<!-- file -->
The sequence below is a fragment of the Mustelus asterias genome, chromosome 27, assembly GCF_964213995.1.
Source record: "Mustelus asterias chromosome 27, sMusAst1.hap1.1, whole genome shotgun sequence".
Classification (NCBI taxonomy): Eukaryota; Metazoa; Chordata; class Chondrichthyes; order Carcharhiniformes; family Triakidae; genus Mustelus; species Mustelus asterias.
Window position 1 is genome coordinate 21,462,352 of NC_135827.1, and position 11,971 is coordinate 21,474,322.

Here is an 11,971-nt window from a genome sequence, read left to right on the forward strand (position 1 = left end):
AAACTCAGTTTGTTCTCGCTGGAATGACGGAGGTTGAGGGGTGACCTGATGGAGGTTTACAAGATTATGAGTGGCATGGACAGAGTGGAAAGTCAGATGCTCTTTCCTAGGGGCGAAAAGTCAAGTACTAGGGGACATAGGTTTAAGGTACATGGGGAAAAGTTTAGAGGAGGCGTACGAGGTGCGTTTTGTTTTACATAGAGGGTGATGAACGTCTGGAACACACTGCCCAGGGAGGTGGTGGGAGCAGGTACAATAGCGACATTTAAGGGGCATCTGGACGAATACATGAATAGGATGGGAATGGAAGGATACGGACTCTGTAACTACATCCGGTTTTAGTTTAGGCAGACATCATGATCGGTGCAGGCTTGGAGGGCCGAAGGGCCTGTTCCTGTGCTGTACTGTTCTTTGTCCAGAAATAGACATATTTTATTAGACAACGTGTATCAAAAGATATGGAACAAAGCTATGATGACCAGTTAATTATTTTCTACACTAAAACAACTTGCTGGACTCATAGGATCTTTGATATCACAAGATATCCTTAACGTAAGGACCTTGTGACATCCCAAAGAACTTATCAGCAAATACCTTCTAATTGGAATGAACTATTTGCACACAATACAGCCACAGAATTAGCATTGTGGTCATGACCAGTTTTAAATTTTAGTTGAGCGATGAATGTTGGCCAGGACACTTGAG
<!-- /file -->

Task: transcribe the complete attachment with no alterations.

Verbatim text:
The sequence below is a fragment of the Mustelus asterias genome, chromosome 27, assembly GCF_964213995.1.
Source record: "Mustelus asterias chromosome 27, sMusAst1.hap1.1, whole genome shotgun sequence".
Classification (NCBI taxonomy): Eukaryota; Metazoa; Chordata; class Chondrichthyes; order Carcharhiniformes; family Triakidae; genus Mustelus; species Mustelus asterias.
Window position 1 is genome coordinate 21,462,352 of NC_135827.1, and position 11,971 is coordinate 21,474,322.

Here is an 11,971-nt window from a genome sequence, read left to right on the forward strand (position 1 = left end):
AAACTCAGTTTGTTCTCGCTGGAATGACGGAGGTTGAGGGGTGACCTGATGGAGGTTTACAAGATTATGAGTGGCATGGACAGAGTGGAAAGTCAGATGCTCTTTCCTAGGGGCGAAAAGTCAAGTACTAGGGGACATAGGTTTAAGGTACATGGGGAAAAGTTTAGAGGAGGCGTACGAGGTGCGTTTTGTTTTACATAGAGGGTGATGAACGTCTGGAACACACTGCCCAGGGAGGTGGTGGGAGCAGGTACAATAGCGACATTTAAGGGGCATCTGGACGAATACATGAATAGGATGGGAATGGAAGGATACGGACTCTGTAACTACATCCGGTTTTAGTTTAGGCAGACATCATGATCGGTGCAGGCTTGGAGGGCCGAAGGGCCTGTTCCTGTGCTGTACTGTTCTTTGTCCAGAAATAGACATATTTTATTAGACAACGTGTATCAAAAGATATGGAACAAAGCTATGATGACCAGTTAATTATTTTCTACACTAAAACAACTTGCTGGACTCATAGGATCTTTGATATCACAAGATATCCTTAACGTAAGGACCTTGTGACATCCCAAAGAACTTATCAGCAAATACCTTCTAATTGGAATGAACTATTTGCACACAATACAGCCACAGAATTAGCATTGTGGTCATGACCAGTTTTAAATTTTAGTTGAGCGATGAATGTTGGCCAGGACACTTGAG